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North Carolina Survived Against Arkansas, But Not Without Controversy Along the Way

The blown calls might not have affected the final outcome, but they will leave Razorbacks fans wondering what might’ve been

(AP)
(AP)

Despite having a win probability of nearly 80 percent within the final three minutes of their second-round matchup against North Carolina, Arkansas found themselves unable to pull off the upset, losing 72–65. But it wasn’t for lack of trying: The Razorbacks had chances late in the game to claw back for the win, and you could argue that a few of their opportunities were robbed from them.

The Tar Heels, a no. 1 seed that made it out alive, will advance to another Sweet 16 under Roy Williams, but not without a fair deal of controversy.

Arkansas was down just a point, 66–65. With 1:18 remaining and a second on the shot clock, guard Daryl Macon launched a 3-point attempt from the left side. The ball never made it close to the rim, it was blocked by senior forward Kennedy Meeks. Originally ruling UNC’s ball, the referees took a lengthy review to make sure their call — an air ball, out of bounds from Macon — was correct. But the review showed a clean block by Meeks, and if overturned, would’ve left a second on the shot clock for Arkansas. Instead of giving Arkansas the possession, the result stayed North Carolina’s ball.

From there, things got murkier.

UNC’s Joel Berry took the inbound down the court, and Arkansas, still down one, was close to advancing. The clock ticked to under a minute, and Berry drove in. Adrio Bailey switched off Isaiah Hicks to Berry and locked in the position to take a charge. Berry pushed through, and what looked to be an offensive foul — with Bailey knocked down despite being set in his position — instead remained a no-call. With the freshman forward still on the ground, Meeks swooped in for the offensive rebound and putback. It was the defining play of the game, for better or worse, and the basket that would seal North Carolina’s victory. “We were in the most difficult fight we’ve had all year long,” Williams told CBS’s Lewis Johnson after the game. “We got really lucky.”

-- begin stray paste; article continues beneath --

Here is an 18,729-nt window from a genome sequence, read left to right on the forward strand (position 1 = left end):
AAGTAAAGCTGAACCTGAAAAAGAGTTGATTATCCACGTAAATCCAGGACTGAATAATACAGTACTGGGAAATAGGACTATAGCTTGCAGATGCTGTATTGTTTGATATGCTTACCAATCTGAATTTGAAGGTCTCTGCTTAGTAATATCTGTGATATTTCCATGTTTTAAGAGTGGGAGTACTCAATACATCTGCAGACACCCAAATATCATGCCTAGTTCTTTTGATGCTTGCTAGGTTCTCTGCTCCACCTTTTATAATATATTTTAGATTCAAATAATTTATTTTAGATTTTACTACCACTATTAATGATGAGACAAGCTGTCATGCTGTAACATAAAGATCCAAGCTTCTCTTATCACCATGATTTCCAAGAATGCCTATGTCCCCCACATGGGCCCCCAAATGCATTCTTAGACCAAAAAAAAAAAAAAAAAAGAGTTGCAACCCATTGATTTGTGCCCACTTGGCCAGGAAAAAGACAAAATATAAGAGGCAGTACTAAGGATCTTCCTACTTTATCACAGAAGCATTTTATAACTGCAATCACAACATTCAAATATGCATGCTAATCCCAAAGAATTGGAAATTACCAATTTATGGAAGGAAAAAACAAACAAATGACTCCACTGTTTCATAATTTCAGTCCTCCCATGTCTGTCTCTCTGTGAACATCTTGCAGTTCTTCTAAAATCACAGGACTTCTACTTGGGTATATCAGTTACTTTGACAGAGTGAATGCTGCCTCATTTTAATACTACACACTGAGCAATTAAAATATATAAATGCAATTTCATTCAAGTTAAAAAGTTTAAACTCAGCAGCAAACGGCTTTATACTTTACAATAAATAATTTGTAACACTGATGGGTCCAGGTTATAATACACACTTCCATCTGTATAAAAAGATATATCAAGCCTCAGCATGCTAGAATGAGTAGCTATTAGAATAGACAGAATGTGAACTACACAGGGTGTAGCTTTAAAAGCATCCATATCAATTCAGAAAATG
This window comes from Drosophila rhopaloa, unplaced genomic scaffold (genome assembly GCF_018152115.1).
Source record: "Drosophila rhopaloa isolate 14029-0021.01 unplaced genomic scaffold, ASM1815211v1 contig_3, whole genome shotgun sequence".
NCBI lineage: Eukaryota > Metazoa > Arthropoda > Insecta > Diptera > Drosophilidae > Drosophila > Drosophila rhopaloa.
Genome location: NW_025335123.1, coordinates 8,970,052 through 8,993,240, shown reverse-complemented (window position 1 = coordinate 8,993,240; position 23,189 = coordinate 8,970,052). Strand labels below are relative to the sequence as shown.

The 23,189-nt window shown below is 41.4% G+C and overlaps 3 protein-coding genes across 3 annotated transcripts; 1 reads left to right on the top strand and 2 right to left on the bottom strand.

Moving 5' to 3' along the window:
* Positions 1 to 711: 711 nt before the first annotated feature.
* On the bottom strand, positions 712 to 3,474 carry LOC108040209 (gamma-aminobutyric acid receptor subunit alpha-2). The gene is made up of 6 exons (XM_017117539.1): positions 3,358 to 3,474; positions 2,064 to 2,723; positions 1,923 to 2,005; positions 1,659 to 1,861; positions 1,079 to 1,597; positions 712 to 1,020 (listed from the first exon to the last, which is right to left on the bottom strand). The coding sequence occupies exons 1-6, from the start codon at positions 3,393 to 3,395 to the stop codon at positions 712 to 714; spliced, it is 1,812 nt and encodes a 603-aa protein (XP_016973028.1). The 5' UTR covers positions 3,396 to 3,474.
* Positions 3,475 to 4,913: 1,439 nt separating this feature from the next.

It’s a shame that the officiating has taken the spotlight in the Tar Heels win, because for most of the second half, fans were gifted some thrilling basketball. The seven-point spread doesn’t reflect the bonkers, fast-paced comeback that Arkansas — once down 17 — hunted down, one swipe and steal at a time. The Razorbacks first led after a Dustin Thomas jumper with 13 minutes to go in the final half; they held on throughout, continuing with the advantage until just two minutes remained. That’s where everything became a little funky for the ’Backs, the refs, and Roy William’s suit — wait, sorry, Roy’s suit stayed funky the whole time.

Pinning Arkansas’ loss on a few questionable calls isn’t exactly fair. The Razorbacks would have other opportunities to get back into the game. Moses Kingsley went to the line with the chance to bring it within one after Meeks’s putback, but the big man missed both. In fact, the Razorbacks’ final three possessions were a missed 3 (taken quickly and out of necessity by Anton Beard), an intentional foul, and a turnover — the very factor that helped Arkansas string together their comeback in the second half. Still, if North Carolina never regained possession after the block, there wouldn’t be a missed charge call. With those missed calls being so close together, so late in the game, and with so much on the line, the ending was a poor fit. Embracing chaos is how Arkansas climbed their way back against the no. 1 seed, but it’s also what opened Pandora’s box and allowed officiating to play a significant role in determining who wins and loses.